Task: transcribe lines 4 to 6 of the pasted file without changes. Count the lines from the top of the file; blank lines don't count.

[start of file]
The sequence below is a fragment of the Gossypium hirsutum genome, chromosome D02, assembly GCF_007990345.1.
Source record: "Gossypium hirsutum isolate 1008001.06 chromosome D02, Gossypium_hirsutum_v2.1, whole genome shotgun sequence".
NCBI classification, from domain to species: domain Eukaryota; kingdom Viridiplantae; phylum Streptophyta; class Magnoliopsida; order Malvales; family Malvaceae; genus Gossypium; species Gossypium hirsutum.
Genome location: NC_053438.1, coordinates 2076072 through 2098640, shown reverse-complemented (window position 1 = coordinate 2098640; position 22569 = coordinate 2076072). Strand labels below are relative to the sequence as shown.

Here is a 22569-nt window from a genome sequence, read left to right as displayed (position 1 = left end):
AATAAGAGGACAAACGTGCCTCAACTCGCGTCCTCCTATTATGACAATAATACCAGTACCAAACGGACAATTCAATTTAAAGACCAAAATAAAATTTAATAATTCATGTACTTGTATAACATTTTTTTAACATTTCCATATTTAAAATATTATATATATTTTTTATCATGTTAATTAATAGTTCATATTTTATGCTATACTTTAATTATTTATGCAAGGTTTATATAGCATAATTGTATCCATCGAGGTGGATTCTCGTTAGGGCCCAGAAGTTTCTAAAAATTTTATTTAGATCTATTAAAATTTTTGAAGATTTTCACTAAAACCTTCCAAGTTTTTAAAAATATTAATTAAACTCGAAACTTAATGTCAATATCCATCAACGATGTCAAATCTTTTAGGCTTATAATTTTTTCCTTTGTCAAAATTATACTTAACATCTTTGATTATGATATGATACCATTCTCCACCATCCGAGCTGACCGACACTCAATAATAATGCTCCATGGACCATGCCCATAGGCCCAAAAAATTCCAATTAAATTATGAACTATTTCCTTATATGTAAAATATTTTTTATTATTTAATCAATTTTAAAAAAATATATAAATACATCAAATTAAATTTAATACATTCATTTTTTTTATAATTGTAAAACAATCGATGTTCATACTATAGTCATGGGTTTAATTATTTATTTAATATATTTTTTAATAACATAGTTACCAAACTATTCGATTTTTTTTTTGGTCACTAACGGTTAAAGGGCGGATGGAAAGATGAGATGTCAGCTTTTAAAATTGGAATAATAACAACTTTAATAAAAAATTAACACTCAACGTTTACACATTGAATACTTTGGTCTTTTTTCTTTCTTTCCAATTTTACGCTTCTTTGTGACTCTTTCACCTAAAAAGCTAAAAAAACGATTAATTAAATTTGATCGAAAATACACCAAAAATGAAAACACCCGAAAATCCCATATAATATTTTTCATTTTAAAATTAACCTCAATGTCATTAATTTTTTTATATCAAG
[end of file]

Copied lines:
Genome location: NC_053438.1, coordinates 2076072 through 2098640, shown reverse-complemented (window position 1 = coordinate 2098640; position 22569 = coordinate 2076072). Strand labels below are relative to the sequence as shown.

Here is a 22569-nt window from a genome sequence, read left to right as displayed (position 1 = left end):
AATAAGAGGACAAACGTGCCTCAACTCGCGTCCTCCTATTATGACAATAATACCAGTACCAAACGGACAATTCAATTTAAAGACCAAAATAAAATTTAATAATTCATGTACTTGTATAACATTTTTTTAACATTTCCATATTTAAAATATTATATATATTTTTTATCATGTTAATTAATAGTTCATATTTTATGCTATACTTTAATTATTTATGCAAGGTTTATATAGCATAATTGTATCCATCGAGGTGGATTCTCGTTAGGGCCCAGAAGTTTCTAAAAATTTTATTTAGATCTATTAAAATTTTTGAAGATTTTCACTAAAACCTTCCAAGTTTTTAAAAATATTAATTAAACTCGAAACTTAATGTCAATATCCATCAACGATGTCAAATCTTTTAGGCTTATAATTTTTTCCTTTGTCAAAATTATACTTAACATCTTTGATTATGATATGATACCATTCTCCACCATCCGAGCTGACCGACACTCAATAATAATGCTCCATGGACCATGCCCATAGGCCCAAAAAATTCCAATTAAATTATGAACTATTTCCTTATATGTAAAATATTTTTTATTATTTAATCAATTTTAAAAAAATATATAAATACATCAAATTAAATTTAATACATTCATTTTTTTTATAATTGTAAAACAATCGATGTTCATACTATAGTCATGGGTTTAATTATTTATTTAATATATTTTTTAATAACATAGTTACCAAACTATTCGATTTTTTTTTTGGTCACTAACGGTTAAAGGGCGGATGGAAAGATGAGATGTCAGCTTTTAAAATTGGAATAATAACAACTTTAATAAAAAATTAACACTCAACGTTTACACATTGAATACTTTGGTCTTTTTTCTTTCTTTCCAATTTTACGCTTCTTTGTGACTCTTTCACCTAAAAAGCTAAAAAAACGATTAATTAAATTTGATCGAAAATACACCAAAAATGAAAACACCCGAAAATCCCATATAATATTTTTCATTTTAAAATTAACCTCAATGTCATTAATTTTTTTATATCAAG